Meat Lite: Stuffed Savoy Cabbage Recipe

Meat Lite

Mostly vegetarian dishes with just a touch of meaty accent.

Meat Lite: Stuffed Savoy Cabbage Recipe

Editor's note: Philadelphia food writers Joy Manning and Tara Mataraza Desmond drop by each week with Meat Lite, which celebrates meat in moderation. Meat Lite was inspired by the book coauthored by the two, Almost Meatless, due out in spring 2009. This week, stuffed cabbage!

As a kid, my neighbor's grandmother always made stuffed cabbage when she came to visit. My friend called these savory bundles "pigeons" (the Polish name for the dish, Golabki, means pigeon), though she assured me that they weren't made from the pesky birds. The name instead refers to the shape of the filled leaves.

The actual ingredients were a mystery, and I never pressed the issue because pigeons were delicious and, as a fledgling vegetarian, I didn't want to know. I've been thinking about this lately because I read that the final scene in the movie Nick and Norah's Infinite Playlist takes place at the East Village restaurant Veselka, where I ate many plates of vegetarian stuffed cabbage as an NYU student.

They were never as good as my neighbor's grandmothers, which were obviously stuffed with tons of meats. I created an Almost Meatless version of "pigeons" that combines the hearty richness of beef with the earthy flavor of mushrooms. My take on this classic has only an ounce and a half of beef per serving, but preserves all the beefy flavor I remember.

  • Yield:serves 4 to 6


  • 15 large Savoy cabbage leaves
  • 1 tablespoon butter
  • 1 large red onion, minced, divided (about 1 heaping cup)
  • 2 tablespoons olive oil
  • 8 ounces cremini mushrooms, chopped
  • 1 teaspoon Worcestershire sauce
  • 3 sprigs fresh thyme
  • 1 garlic clove, crushed
  • Salt and pepper to taste
  • 1/2 cup chicken stock, hot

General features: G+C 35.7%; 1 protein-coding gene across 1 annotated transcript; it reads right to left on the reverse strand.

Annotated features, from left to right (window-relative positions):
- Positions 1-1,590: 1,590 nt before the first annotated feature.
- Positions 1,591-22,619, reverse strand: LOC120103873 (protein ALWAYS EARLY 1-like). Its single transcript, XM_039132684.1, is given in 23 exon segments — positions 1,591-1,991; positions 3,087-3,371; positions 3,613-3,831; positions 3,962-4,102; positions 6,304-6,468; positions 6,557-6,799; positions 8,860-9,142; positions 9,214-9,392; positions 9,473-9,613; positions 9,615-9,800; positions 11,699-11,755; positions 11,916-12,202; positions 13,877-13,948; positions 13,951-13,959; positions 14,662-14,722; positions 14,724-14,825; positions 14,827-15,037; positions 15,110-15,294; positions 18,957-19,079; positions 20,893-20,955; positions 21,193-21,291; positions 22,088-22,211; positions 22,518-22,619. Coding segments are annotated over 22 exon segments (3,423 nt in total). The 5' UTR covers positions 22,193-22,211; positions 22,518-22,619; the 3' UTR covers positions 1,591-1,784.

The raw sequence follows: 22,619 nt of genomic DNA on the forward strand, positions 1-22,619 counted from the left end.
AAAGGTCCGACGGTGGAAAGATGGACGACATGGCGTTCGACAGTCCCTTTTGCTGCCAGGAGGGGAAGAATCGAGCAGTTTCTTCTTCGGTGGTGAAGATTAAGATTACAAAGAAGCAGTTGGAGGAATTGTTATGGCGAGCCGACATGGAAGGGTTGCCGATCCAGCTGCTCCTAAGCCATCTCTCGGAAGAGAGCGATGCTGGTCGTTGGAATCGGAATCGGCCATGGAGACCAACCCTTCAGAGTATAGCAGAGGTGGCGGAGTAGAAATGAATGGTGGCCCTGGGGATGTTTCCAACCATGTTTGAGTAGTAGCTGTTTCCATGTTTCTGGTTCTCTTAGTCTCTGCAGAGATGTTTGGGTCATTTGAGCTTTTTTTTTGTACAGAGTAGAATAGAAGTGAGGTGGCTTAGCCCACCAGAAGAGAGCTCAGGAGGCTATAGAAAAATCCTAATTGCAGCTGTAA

• 1/2 ounce dried porcini mushrooms
  • 1/2 pound beef
  • 1 egg
  • 1/2 cup fresh bread crumbs
  • 1/2 cup uncooked long grain white rice
  • 2 tablespoons fresh parsley, chopped
  • 3/4 teaspoon salt
  • 28 ounce can crushed tomatoes
  • 1 cup chicken stock or water
  • 2 tablespoons dark brown sugar, packed
  • Juice of 1/2 large lemon


  1. 1.

    Bring a large pot of salted water to a boil, and blanch the cabbage leaves for 2 to 3 minutes or until pliable. Rinse leaves with cold water and place them on a clean kitchen towel to dry.

  2. 2.

    Melt the butter in a large frying pan over medium heat and sauté 1/2 cup onions until soft, about 10 minutes. Add the olive oil, cremini mushrooms, Worcestershire sauce and salt and pepper. Increase heat to medium high and cook, stirring frequently, for about 10 minutes or until mushrooms reduce by about 1/3 in volume. Spread mixture out on a plate and put in the refrigerator to cool.

  3. 3.

    3. Steep dried porcinis in the 1/2 cup hot chicken stock for 10 minutes. Remove mushrooms, chop coarsely and set aside. Strain the liquid and set it aside to cool. Combine tomatoes, sugar and lemon juice in a stock pot and bring to a simmer.

  4. 4.

    In a large mixing bowl, combine beef, egg, bread crumbs, rice, parsley, chopped porcini and the 3/4 teaspoon salt. When mushroom mixture and strained liquid are cool, add to stuffing and mix thoroughly.

  5. 5.

    To assemble the cabbage rolls, position leaf lengthwise on a cutting board and place about ¼ cup of filling at the widest part of the leaf. Fold the sides in first, and then roll loosely, giving the rice room to expand as it cooked. Place seam-side down in simmering tomato sauce and assemble remaining rolls.

  6. 6.

    When all rolls are made and in sauce, add enough stock or water to cover, bring to a gentle simmer, and cook over low heat for 90 minutes, and serve or refrigerate up to 3 days or freeze for 6 months.